When A. Lewis Lowery was nominated student representative to the Fairfax County school board at last week's student nominating convention, the 16-year-old Langley High School junior had survived nine hours of politicking that pitted high school against high school.
After a day of speeches, questions and answers, caucuses, three ballots, more questions and answers, more caucuses, and two more ballots, the majority of nearly 100 students representing the 22 high schools in the county chose Lowery as their representative to the county school board.
If his nomination is approved by the county Board of Supervisors, Lowery will serve for one year as a non-voting, unsalaried school board member. He would be paid, though, $25 for each board meeting he attends plus traveling expenses.
In his five-minute speech at theseventh nominating convention at Fairfax High School, Lowery said he supports student evaluation of teachers and advocates a weighted grading scale where advance classes would have more weight than regular classes in computing grade point average. He also said he favors regaining the voting power of the student school board member.
Most of the othe candidates - two females and five males - echoed Lowery's views.
After each candidate gave a five-minute speech and answered a host of questions, the convention delegates huddled in four floor caucuses.
In these caucuses, delegates discussed, among other things, the candidates' grade point averages, ages, experiences and memberships in various organizations.
"Will the (school) board take him seriously?" one delegate asked about a Chantilly High School candidate who is a member of the Democratic Party and Common Cause.
Many of the candidates attended the caucuses, although one caucus "kicked out" a candidate.
After the half-hour caucus, the convention delegates were ready to vote. On the first ballot, none of the candidates was eliminated. But, on the second ballot, two sophomores - Kelly Ann Parker of J.E.B. Stuart High School and Bobby Girardi of Robert E. Lee High School - and Mark W. Hertzog, a Chantilly High School junior, were dropped.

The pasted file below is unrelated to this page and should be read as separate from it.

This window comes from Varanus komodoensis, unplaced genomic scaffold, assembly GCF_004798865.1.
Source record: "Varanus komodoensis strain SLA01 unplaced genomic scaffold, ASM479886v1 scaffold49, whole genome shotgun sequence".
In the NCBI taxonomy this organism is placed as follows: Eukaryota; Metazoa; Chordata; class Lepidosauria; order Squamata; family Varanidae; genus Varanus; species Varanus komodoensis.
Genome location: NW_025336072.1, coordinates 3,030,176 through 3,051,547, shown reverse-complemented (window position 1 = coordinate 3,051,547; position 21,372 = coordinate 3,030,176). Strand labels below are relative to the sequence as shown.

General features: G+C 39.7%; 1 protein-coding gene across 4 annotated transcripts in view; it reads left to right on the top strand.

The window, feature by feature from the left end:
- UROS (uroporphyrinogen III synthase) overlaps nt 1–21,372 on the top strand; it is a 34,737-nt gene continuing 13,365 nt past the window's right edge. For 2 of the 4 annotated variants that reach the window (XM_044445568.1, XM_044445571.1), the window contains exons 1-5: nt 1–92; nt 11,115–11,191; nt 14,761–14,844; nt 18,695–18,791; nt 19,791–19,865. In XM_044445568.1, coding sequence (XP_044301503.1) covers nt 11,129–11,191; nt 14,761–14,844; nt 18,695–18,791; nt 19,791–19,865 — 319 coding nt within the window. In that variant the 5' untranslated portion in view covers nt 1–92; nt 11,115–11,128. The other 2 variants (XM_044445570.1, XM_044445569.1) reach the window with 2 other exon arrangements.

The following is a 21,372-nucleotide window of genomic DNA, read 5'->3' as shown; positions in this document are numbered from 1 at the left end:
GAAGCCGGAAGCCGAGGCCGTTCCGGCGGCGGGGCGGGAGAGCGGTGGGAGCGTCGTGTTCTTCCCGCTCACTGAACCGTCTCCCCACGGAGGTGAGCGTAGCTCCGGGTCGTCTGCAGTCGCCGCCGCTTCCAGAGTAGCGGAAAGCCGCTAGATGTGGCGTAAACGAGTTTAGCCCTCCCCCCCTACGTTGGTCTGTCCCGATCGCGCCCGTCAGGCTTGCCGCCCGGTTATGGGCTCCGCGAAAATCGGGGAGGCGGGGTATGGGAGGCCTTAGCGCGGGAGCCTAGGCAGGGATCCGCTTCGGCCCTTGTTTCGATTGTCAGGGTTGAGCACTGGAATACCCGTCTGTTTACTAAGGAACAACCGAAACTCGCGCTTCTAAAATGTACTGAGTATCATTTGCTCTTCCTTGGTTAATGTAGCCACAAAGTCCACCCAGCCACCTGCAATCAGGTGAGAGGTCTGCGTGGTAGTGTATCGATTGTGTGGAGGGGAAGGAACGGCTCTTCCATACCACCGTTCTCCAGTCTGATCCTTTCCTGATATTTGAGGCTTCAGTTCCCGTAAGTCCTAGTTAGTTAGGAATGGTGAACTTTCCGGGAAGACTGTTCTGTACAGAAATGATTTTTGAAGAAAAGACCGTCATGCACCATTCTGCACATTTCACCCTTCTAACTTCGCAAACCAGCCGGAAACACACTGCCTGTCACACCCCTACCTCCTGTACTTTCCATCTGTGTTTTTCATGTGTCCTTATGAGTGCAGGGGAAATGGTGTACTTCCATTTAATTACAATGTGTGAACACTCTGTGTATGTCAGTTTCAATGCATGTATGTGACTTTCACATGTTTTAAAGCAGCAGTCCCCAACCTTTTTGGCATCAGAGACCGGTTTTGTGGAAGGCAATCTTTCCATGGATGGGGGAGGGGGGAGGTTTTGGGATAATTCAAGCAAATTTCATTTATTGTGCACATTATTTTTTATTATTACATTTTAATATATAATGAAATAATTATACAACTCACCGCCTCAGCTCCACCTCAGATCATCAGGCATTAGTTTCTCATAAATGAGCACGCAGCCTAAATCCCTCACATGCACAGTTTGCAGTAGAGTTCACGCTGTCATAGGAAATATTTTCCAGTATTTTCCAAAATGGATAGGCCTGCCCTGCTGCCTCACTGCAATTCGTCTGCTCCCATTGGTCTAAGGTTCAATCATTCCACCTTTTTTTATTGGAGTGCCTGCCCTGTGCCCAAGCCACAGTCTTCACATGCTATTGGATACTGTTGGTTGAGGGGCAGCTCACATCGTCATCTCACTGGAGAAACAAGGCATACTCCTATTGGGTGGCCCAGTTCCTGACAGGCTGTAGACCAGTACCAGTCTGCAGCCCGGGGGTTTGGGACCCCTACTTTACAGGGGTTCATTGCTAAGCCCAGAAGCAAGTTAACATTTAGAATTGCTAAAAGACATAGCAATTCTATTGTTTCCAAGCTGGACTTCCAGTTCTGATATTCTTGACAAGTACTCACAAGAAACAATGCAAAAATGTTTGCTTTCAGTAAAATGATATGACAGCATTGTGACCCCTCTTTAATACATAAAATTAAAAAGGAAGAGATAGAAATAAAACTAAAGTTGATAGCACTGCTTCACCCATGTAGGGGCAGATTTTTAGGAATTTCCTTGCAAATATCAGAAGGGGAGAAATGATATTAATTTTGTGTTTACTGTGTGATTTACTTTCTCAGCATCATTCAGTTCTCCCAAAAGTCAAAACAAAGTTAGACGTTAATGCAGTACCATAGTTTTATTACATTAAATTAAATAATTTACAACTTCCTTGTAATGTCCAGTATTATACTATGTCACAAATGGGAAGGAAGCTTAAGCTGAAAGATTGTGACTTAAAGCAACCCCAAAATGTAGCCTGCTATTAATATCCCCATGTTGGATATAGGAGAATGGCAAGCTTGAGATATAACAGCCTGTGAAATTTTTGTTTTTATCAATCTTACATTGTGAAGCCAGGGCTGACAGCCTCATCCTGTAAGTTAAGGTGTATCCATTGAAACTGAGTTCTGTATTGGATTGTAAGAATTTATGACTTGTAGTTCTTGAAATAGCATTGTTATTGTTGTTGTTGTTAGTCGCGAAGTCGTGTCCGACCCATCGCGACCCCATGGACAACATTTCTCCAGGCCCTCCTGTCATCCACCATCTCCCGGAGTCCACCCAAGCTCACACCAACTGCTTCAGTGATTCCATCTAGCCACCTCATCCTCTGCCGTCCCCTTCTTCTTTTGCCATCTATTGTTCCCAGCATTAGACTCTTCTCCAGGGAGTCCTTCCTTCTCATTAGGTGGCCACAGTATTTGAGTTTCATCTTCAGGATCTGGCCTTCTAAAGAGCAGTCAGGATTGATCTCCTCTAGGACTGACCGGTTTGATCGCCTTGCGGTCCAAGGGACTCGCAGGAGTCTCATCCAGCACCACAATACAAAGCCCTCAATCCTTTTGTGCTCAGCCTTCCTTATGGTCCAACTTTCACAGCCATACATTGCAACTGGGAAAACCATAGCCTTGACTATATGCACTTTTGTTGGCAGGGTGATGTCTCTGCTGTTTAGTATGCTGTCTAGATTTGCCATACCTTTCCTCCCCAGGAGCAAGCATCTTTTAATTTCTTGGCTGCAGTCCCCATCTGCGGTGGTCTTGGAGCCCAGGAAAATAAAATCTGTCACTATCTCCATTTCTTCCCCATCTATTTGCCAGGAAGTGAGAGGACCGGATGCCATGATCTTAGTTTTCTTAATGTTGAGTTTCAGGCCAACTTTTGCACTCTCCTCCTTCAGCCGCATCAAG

Jeffrey Bryce, one of two Langley High School candidates, was eliminated on the third ballot.
With the field narrowed to four candidates, the convention chairperson allowed another half-hour question and answer period, which was followed by caucuses.
Throughout the earlier voting, various high school delegations supported candidates from their school. The eight candidates represented seven different high schools.
As the field narrowed, the high school delegations with candidates still the race tried to persuade other high school to support their candidate.
In the Area IV caucus, where students from six high schools in the southwestern part of the country were gathered, Woodson High School students tried to convince the other high schools to support Jeff (Tracy) Henderson, a Woodson candidate.
However, Fairfax High School students, who also were participants in the Area IV caucus, urged support of their school candidate, Nelson Guiterrez.
After much bickering and stormy debate, the caucus broke up and one Robinson Secondary School student commented to a friend, "There's going to be blood spilled."
No blood was spilled, but Henderson, the Woodson student, and Toni M. Andrews, a Groveton High School student, were eliminated on the fourth ballot.
On the fifth ballot, Lowery received 680 of the 97 votes to defeat Guitterez.
"I feel fantastic," Lowery said after he was announced the winner.
An honor student with a 3.5 average out of a possible 4.0, Lowery is a member of the International Relations Club, the Methodist Youth Fellowship and International Thespians.
In the past the country Board of Supervisors has always appointed to the board the nominee selected at the student nominating convention. If his nomination is approved, Lowery will begin serving July 1.
For four years, Fairfax had a voting student school board member, who received the same salary as the other board members. However, that position was abolished last April after it became controversial.